By Barbara Donatien, Senior Consultant, Cyber Risk Advisory
How many Black engineers, scientists, and/or inventors do you know of? I did not learn about black pioneers in technology until I did my own research. When it comes to technology, we usually learn and hear about influential people of European descent, but I could never fit myself into the mold of those narratives. This is solely because it was presented through a lens that I could not personally identify with, and what I learned in school didn’t feature individuals that even vaguely resembled my own experience.
We aren’t usually exposed to the idea that people of color in the United States have had a major impact on society as engineers, scientists, and/or inventors. The contributions to American society by people of African descent is not often spoken about. Today, in honor of Black History Month, let’s meet three Black pioneers in tech, explore why it’s important to know this history, and find out how BARR is leading the initiative to diversify the tech industry.
Black Pioneers in Technology
To today’s iPad generation, accustomed to lightweight portable computing power, the first computer Roy L. Clay Sr. helped build may seem like a relic. Roy L. Clay Sr. is also known as “The Godfather of Silicon Valley.” Clay grew up in Kinloch, Missouri, and was one of the first African Americans to graduate with a bachelor’s degree from St. Louis University in 1951. By the late 1950s, Clay had taught himself how to code since universities did not have computer science programs. He helped launch Hewlett-Packard’s computer division by the late 1960s and helped diversify the workforce in the tech industry by committing to recruitment and talent development.
Lisa Gelobter is one of many modern Black innovators in technology that pioneered a lot of the internet technology we use today. We all love and use animated GIFs on the web and we have Lisa Gelobter to thank for this—not only did she pioneer the genesis of animation on the web, but she also pioneered technology like Shockwave, the emergence of online videos via Brightcove, and was a member of the senior management team for the launch of Hulu.
Do you like playing video games? You have Jerry Lawson, a gaming pioneer, to thank for that. He was raised in Queens, New York City, and never graduated from college. Lawson embraced being an anomaly in tech and by the 1970s he led a team of engineers that developed and released the first removable video game cartridges. You might not know his name but he is well-recognized in the gaming industry and earned a spot in the World Video Game Hall of Fame.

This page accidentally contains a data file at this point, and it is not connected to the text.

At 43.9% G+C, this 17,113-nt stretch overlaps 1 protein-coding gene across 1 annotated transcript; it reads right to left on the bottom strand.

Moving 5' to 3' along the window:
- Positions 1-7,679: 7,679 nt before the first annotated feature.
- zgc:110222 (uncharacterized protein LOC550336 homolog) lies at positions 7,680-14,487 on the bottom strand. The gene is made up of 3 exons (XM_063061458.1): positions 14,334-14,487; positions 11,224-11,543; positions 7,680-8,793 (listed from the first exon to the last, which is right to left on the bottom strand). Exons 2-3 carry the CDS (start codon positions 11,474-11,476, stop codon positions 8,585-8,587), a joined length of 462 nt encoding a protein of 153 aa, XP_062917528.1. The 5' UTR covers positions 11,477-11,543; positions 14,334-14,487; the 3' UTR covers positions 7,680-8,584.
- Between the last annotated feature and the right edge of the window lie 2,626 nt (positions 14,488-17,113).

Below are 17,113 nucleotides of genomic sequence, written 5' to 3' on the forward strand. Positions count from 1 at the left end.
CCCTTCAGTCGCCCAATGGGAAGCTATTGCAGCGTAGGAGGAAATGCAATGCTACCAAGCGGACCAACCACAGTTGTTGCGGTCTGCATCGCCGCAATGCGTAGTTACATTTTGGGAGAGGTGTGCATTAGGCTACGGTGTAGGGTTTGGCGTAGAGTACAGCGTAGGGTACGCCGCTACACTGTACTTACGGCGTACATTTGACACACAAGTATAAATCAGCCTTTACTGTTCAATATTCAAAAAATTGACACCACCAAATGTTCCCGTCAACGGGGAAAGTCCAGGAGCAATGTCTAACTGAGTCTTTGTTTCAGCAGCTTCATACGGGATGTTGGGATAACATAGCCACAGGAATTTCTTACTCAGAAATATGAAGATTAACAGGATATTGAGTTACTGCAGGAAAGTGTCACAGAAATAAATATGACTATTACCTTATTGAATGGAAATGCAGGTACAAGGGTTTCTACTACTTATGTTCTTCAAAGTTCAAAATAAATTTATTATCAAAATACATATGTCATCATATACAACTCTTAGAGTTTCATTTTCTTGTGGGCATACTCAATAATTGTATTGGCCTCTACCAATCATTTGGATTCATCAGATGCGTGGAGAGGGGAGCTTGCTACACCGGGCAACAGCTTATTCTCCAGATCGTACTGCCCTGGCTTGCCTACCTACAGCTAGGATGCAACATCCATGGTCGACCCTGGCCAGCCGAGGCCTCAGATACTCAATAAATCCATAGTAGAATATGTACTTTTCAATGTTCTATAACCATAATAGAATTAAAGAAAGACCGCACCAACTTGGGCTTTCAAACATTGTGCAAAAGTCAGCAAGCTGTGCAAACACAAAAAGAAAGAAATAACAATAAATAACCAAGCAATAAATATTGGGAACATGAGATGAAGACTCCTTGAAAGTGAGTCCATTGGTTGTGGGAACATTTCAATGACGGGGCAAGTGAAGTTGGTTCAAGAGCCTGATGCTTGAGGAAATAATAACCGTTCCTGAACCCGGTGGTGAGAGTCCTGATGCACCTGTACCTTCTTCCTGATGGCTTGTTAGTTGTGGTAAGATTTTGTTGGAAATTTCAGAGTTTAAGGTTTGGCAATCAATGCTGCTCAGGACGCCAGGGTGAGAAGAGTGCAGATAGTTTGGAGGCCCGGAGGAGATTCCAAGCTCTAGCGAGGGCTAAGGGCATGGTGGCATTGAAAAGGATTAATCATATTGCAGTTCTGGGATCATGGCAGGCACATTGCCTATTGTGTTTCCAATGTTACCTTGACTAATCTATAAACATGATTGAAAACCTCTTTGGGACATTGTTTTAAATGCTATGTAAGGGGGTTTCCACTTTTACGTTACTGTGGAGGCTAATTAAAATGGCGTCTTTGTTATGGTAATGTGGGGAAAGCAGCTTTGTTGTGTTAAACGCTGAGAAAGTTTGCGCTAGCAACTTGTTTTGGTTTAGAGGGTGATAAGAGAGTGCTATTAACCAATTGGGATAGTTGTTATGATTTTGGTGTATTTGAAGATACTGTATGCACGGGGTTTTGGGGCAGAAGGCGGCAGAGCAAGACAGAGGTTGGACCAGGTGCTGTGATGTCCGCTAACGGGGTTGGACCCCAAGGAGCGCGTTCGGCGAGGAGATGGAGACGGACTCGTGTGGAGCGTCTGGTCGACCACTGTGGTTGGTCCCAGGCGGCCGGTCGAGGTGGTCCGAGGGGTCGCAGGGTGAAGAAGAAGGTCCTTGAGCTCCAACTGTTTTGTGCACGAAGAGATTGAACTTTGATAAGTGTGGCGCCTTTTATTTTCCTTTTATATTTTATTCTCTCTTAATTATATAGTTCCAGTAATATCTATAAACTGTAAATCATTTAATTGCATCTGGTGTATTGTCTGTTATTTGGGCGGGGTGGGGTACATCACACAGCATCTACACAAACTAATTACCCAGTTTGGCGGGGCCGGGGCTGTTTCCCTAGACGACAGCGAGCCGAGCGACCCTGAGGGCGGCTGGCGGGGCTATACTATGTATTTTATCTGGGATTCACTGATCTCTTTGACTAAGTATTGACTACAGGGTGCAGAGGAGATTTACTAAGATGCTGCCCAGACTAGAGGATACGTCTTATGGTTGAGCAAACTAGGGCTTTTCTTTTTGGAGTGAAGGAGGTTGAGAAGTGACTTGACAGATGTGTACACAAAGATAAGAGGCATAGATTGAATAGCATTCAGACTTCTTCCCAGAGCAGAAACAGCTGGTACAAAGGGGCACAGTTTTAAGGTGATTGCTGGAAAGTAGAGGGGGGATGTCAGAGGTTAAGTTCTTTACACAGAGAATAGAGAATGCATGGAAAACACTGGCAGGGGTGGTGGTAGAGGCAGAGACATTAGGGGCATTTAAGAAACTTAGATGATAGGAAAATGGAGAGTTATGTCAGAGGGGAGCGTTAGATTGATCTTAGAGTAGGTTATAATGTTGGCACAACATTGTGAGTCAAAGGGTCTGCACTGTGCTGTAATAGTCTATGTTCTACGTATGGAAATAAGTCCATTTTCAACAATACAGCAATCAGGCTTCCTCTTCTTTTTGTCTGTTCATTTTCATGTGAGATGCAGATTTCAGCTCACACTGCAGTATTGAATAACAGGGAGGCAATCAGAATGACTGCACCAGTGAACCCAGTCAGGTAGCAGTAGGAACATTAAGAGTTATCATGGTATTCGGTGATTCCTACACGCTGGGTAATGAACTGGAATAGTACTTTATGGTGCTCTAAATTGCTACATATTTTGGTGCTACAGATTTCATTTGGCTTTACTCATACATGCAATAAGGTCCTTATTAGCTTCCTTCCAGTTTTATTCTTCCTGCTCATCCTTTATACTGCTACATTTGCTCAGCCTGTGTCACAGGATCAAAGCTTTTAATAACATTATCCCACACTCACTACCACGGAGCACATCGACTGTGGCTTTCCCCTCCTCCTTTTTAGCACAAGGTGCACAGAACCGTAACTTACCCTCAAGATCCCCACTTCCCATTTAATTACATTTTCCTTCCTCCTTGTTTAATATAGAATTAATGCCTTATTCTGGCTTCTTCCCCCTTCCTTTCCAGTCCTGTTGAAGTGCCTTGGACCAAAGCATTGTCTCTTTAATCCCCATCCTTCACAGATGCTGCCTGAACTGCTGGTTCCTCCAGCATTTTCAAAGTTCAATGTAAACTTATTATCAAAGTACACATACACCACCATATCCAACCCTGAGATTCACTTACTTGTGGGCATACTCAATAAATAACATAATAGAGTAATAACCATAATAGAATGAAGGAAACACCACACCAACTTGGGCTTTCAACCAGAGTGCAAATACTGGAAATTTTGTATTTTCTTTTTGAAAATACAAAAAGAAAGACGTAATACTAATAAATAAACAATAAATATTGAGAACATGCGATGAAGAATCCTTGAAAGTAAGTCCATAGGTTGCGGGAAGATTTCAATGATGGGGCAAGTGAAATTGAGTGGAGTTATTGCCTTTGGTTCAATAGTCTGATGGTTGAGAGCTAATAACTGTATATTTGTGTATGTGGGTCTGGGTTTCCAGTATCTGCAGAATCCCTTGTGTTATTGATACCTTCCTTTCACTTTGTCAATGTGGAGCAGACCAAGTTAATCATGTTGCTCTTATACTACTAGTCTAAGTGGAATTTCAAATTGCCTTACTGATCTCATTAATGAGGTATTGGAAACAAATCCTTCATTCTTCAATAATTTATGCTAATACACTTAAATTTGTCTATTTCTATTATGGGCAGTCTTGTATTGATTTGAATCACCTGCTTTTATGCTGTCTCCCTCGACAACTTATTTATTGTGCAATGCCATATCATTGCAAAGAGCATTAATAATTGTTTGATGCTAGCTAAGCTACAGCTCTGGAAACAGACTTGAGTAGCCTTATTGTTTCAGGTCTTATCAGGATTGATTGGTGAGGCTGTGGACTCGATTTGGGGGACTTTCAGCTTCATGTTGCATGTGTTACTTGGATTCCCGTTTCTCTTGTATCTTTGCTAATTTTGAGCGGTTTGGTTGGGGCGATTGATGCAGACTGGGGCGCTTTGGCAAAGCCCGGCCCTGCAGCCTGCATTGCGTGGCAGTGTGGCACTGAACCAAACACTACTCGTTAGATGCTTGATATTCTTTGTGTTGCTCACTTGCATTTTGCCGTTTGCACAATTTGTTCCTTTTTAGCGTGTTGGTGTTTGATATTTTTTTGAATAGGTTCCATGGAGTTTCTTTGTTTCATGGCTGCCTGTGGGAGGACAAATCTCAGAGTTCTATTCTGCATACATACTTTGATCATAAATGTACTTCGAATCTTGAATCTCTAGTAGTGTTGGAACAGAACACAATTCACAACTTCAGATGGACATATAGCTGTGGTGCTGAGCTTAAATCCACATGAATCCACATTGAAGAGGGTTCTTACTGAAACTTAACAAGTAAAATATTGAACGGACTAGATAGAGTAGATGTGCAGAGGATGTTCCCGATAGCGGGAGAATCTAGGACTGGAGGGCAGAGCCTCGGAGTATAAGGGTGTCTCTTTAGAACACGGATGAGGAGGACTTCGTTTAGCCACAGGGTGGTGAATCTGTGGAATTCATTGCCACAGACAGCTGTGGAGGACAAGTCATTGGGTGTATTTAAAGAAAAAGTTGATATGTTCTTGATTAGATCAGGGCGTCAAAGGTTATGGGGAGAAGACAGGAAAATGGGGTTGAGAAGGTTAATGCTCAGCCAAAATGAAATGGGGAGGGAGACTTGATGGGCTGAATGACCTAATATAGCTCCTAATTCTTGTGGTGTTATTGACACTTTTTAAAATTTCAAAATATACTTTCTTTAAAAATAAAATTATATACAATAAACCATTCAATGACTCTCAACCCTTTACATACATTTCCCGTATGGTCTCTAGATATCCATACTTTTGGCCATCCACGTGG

Why is Black History in Technology Important?
History is important because it reminds us of where we have been and lessons we can learn for the future. Black history is a reminder of how far the black community has come in the face of adversity. In 2021, a study conducted by Wiley found that nearly 70 percent of U.S. businesses reported a lack of diversity in their tech workforce tech and cybersecurity industry.
Diversity is good for every environment, but it’s particularly important in the workplace. It can bring different perspectives, ideas, and exposure. However, per Francisco DeArmas, a Forbes Council Member, “Simply having ambitious goals and a willingness to share and improve won’t drive tangible diversity and inclusion progress.” It’s time to close the gap in this industry and this is an initiative BARR Advisory has implemented.
How is BARR Advisory Working to Improve Diversity in Tech? And How Can You Join Us?
Looking to hire minorities can help open important discussions that lead to thought-provoking questions among other tech companies such as:
- What can we do to contribute to breaking stereotypes?
- How can we have a more diverse workforce?
- How can we convey a message that diversity and inclusion is more than just a value at our company?
BARR Advisory has five core values: unparalleled support, transparent, inclusive, simplicity, and future ready. Inclusiveness is a value that has always spoken to me. BARR values diversity not only of people but also of ideas.
As a current senior associate here at BARR, I appreciate and see how “inclusive” is more than just a value, it’s a practice. BARR has worked on breaking down barriers so more minorities can start a career in cybersecurity via non-traditional talent programs, like Apprenti. BARR also partners with educational institutions, like Donnelly College, to showcase the cybersecurity industry to students who may not otherwise have ever considered it as a career option.
Here are four quick tips on how to diversify your workforce:
- Focus on company culture
- Create a diversity hiring strategy
- Diversify your network
- Develop diverse talent
Many Black pioneers in history have gone unheard due to inequality, oppression, and racism. It is important to ensure that all people, no matter their race, religion, or sexuality, are heard and represented. We live in a world with a monumental blend of identities and these voices must be acknowledged. Join BARR in this initiative and let’s all work together toward a state of solidarity and equality in tech.
Meet the Author: Barbara Donatien
As a senior consultant, cyber risk advisory, at BARR, Barbara is responsible for planning, executing, and delivering various audits and risk assessments for clients in highly regulated industries. Prior to joining BARR, Barbara worked as a senior associate in KPMG’s Audit and Assurance Practice. She has a Bachelor of Science in accounting and information systems from Duquesne University.